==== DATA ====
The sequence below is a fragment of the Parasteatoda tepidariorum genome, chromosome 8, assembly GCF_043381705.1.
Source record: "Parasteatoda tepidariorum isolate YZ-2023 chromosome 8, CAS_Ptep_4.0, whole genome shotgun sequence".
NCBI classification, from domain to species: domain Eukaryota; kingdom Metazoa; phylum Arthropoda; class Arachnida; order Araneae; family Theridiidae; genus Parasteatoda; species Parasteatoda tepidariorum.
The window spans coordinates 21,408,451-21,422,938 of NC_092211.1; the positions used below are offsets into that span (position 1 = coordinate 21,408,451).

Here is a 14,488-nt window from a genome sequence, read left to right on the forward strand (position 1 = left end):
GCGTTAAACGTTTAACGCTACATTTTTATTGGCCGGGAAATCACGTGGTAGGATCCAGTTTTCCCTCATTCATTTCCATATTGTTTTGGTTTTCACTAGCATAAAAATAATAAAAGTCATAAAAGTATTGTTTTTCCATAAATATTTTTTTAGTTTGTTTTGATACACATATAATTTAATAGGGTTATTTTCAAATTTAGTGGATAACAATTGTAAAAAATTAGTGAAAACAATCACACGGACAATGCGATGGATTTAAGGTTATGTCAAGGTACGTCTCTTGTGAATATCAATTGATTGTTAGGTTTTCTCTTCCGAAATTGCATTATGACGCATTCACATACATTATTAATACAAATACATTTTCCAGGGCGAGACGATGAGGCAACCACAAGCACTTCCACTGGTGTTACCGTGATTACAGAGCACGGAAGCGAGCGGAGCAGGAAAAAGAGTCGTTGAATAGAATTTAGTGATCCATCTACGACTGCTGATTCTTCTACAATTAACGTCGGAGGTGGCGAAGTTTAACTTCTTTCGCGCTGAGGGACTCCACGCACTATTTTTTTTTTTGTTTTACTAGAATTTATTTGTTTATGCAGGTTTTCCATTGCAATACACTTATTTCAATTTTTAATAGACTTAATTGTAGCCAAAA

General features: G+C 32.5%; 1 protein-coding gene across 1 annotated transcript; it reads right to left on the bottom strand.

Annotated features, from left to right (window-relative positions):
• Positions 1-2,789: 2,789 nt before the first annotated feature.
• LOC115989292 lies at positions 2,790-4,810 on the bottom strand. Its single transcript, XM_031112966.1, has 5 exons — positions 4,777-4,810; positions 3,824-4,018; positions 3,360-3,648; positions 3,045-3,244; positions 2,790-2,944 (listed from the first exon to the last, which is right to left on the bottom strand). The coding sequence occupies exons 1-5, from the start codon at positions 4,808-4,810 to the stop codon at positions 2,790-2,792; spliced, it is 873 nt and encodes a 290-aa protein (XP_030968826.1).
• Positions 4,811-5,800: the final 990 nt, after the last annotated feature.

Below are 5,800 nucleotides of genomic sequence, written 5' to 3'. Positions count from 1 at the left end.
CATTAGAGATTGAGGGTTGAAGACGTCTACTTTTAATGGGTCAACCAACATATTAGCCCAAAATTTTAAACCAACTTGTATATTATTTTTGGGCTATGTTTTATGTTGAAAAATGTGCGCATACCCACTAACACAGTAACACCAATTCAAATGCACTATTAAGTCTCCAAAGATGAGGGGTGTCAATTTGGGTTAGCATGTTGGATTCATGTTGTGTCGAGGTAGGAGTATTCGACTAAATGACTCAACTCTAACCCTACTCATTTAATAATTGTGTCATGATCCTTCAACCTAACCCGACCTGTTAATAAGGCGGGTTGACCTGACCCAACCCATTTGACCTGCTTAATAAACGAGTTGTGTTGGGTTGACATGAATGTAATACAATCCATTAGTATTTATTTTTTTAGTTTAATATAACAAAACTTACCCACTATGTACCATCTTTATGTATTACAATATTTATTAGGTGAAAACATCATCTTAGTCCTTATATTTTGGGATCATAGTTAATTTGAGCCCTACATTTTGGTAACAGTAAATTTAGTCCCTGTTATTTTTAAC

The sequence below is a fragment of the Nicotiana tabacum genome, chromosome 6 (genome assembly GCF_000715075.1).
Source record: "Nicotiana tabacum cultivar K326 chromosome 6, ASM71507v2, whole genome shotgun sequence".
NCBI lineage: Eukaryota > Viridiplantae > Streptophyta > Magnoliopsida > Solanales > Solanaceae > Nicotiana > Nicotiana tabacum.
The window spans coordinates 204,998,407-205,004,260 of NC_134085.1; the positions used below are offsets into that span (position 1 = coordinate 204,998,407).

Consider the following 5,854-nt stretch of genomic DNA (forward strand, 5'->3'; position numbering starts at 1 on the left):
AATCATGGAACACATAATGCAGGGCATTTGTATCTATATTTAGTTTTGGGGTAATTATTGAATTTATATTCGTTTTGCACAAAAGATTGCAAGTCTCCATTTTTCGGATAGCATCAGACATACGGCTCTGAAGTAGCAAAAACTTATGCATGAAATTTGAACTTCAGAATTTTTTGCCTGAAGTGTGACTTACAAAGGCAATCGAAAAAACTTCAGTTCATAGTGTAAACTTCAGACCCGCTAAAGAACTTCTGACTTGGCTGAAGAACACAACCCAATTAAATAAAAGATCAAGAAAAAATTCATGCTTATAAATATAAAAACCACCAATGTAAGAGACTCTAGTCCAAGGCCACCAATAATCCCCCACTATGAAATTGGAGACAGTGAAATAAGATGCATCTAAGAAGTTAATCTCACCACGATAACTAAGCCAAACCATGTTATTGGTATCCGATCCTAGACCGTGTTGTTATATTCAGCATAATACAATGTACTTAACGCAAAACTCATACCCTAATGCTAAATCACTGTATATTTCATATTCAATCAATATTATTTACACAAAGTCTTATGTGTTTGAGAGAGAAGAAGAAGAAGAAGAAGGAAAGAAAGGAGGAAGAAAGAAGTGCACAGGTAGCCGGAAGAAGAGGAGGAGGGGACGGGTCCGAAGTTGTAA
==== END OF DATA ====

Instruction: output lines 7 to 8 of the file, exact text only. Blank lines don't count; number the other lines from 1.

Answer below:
General features: G+C 32.5%; 1 protein-coding gene across 1 annotated transcript; it reads right to left on the bottom strand.

Annotated features, from left to right (window-relative positions):